Apple Inc won the dismissal on Thursday of a lawsuit accusing it of defrauding consumers by selling MacBook laptop computers that contained "logic boards" it knew were defective, and which routinely failed within two years.U.S. District Judge William Alsup in San Francisco said the plaintiffs, Uriel Marcus and Benedict Verceles, failed to show that Apple made "affirmative misrepresentations," despite citing online complaints and Apple marketing statements calling the laptops "state of the art" or the "most advanced" on the market."Plaintiffs have failed to allege that Apple's logic boards were unfit for their ordinary purposes or lacked a minimal level of quality," Alsup wrote. "Both plaintiffs were able to adequately use their computers for approximately 18 months and two years, respectively."Alsup gave the plaintiffs until Jan. 22 to amend their lawsuit, which sought class-action status, against the Cupertino, California-based company. Omar Rosales, a lawyer for the plaintiffs, did not immediately respond to requests for comment. Apple did not immediately respond to a similar request.The plaintiffs claimed that Apple's sale of MacBooks since May 20, 2010, violated consumer protection laws in California and Texas, where the lawsuit began last May before being moved.They also contended that Apple Chief Executive Tim Cook was told about the defective logic boards in 2011, but did nothing. Logic boards contain computer circuitry and are sometimes known as motherboards.A separate and still pending lawsuit in California accuses Apple of defrauding consumers by selling MacBook Pro laptops in 2011 that contained defective graphic cards, causing screen distortions and system failures. MacBooks are part of Apple's Mac line of desktop and laptop computers. The company reported unit sales in that business of 18.91 million in its latest fiscal year.The case is Marcus et al v. Apple Inc, U.S. District Court, Northern District of California, No. 14-03824. (Reporting by Jonathan Stempel in New York. Editing by Andre Grenon)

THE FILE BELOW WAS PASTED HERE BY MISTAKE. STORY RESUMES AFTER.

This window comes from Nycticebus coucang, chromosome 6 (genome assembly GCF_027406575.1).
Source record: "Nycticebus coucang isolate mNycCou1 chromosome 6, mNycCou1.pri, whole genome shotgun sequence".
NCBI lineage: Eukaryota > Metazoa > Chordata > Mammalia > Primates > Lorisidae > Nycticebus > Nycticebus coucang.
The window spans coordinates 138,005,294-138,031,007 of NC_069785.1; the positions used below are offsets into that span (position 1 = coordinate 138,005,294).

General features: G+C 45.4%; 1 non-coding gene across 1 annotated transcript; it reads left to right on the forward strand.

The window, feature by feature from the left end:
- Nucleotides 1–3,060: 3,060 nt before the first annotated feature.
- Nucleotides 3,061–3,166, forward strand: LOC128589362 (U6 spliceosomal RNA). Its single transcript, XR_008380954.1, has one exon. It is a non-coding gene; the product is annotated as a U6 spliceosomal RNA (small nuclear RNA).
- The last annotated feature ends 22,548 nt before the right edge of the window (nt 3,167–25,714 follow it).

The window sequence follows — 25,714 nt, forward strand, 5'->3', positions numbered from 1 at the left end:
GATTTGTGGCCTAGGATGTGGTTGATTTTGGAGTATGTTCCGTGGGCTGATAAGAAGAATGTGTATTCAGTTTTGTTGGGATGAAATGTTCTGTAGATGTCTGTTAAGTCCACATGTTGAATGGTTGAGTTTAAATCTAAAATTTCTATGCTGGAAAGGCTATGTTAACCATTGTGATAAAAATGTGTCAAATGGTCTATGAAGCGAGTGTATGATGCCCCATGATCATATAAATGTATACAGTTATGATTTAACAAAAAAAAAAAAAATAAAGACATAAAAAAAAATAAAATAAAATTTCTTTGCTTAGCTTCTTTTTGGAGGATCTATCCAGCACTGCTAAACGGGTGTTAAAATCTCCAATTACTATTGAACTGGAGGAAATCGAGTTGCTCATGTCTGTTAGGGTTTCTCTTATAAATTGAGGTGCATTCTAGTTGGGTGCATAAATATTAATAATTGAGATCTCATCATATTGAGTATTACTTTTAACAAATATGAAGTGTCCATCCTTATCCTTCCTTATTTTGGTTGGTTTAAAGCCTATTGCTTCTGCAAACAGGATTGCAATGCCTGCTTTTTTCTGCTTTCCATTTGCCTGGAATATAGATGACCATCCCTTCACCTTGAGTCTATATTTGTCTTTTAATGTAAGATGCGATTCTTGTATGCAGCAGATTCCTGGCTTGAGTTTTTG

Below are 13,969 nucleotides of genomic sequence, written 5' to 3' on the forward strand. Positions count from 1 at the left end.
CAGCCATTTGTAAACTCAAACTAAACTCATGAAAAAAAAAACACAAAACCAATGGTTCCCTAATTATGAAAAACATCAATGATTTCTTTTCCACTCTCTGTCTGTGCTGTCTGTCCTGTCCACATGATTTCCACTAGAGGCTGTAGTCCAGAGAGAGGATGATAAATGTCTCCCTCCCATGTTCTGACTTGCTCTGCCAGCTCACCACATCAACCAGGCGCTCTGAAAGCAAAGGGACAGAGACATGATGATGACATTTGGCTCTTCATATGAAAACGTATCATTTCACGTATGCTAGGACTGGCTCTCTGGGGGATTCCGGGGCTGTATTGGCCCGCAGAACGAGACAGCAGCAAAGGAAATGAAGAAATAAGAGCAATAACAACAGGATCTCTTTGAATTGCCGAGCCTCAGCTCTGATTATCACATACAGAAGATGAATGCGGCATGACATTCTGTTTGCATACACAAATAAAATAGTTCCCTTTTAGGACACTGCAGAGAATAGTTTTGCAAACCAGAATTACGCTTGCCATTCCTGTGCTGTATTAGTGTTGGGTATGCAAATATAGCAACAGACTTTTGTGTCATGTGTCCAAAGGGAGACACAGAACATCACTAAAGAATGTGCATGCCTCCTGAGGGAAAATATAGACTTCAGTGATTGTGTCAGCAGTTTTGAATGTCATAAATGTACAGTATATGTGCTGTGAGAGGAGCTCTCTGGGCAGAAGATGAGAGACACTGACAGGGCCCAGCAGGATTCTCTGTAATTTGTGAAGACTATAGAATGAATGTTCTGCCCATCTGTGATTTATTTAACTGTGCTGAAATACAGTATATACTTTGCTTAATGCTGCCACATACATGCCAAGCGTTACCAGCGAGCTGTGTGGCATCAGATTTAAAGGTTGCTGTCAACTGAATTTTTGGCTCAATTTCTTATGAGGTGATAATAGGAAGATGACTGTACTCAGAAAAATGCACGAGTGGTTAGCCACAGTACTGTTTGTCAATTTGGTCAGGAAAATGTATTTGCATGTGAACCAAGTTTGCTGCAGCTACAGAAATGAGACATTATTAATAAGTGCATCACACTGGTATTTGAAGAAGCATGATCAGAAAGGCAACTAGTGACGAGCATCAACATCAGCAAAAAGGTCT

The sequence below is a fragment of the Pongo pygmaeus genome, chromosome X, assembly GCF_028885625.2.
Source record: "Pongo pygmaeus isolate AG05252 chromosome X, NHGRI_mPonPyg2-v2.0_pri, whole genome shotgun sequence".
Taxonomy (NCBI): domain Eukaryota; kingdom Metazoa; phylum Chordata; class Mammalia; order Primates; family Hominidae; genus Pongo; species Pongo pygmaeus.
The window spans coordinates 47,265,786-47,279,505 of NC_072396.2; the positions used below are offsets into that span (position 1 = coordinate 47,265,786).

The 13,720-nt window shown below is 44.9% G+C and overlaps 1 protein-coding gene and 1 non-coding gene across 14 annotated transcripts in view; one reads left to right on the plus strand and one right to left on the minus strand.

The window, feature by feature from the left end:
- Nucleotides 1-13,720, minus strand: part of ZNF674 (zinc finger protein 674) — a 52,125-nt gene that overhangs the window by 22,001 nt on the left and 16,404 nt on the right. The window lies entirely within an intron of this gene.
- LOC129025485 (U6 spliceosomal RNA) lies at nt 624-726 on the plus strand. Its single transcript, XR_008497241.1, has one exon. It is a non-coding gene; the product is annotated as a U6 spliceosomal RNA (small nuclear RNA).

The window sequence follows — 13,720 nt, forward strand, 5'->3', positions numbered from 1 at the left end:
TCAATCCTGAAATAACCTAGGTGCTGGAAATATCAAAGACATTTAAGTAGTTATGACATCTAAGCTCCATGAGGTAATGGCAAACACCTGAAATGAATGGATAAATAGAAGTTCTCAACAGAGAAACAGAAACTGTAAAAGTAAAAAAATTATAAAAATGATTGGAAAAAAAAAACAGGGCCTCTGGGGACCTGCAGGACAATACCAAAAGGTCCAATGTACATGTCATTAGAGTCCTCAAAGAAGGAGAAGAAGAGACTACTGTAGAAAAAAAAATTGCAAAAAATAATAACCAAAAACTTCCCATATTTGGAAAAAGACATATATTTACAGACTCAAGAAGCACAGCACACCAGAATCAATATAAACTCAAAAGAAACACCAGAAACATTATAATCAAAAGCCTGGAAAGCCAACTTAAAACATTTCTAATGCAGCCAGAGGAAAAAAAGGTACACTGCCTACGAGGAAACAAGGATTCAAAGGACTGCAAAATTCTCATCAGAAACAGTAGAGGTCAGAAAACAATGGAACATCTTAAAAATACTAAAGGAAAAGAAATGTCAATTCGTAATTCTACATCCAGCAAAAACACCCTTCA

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New York Times fashion photographer Bill Cunningham dies at 87

NEW YORK Bill Cunningham, the celebrated New York Times fashion photographer known for his shots of emerging trends on the streets of New York City, died on Saturday at age of 87 after being hospitalized for a stroke.Cunningham worked for the New York Times for nearly 40 years, operating "as a dedicated chronicler of fashion and as an unlikely cultural anthropologist," the newspaper said. His photo spreads were a staple of the paper's Style section and chronicled changing fashion through his choice of themes such as swirling skirts, Birkin bags and gaudy floral prints."A lot of people complain about fashion and fast fashion. There is no fashion. That is baloney. Look at this," he said in a video for a recent spread in the paper on the use of black and white contrasts in clothing.Cunningham took pictures of celebrated New Yorkers at swank events and traveled the city by bicycle for decades, often wearing his signature blue jacket, to shoot street fashion typically using a single-lens reflex camera."He wanted to find subjects, not be the subject. He wanted to observe, rather than be observed. Asceticism was a hallmark of his brand," the newspaper said. Cunningham, who had tried his hand at hat making, was drafted by the U.S. Army during the Korean War. After he got out in 1953, he eventually found work as a fashion reporter.In the mid-1960s he acquired a small camera to help him with his work, and that started him off in fashion photography."I had just the most marvelous time with that camera. Everybody I saw I was able to record," he wrote in the Times in 2002. In 2008, the French government awarded him the Legion d’Honneur for his work. A year later, he was named a Living Landmark by the New York Landmarks Conservancy.Cunningham became known to a wider world through an acclaimed 2010 documentary chronicling his career, in which Vogue Magazine editor Anna Wintour quipped: "We all get dressed for Bill."In an obituary in Vogue, editor-at-large Hamish Bowles wrote "his scrupulous editorial standards of both content and comportment were old world." Arthur Ochs Sulzberger Jr., publisher and chairman of the Times, said Cunningham's "company was sought after by the fashion world's rich and powerful, yet he remained one of the kindest, most gentle and humble people I have ever met."His life was one of austerity. He slept on a single size cot where he lived until 2010 in a studio above Carnegie Hall, chock full of file cabinets containing his negatives.When asked why he spent years ripping up checks for his work from magazines, he said, "Money's the cheapest thing. Liberty and freedom is the most expensive," the Times reported. (Writing by Jon Herskovitz; Editing by Mary Milliken)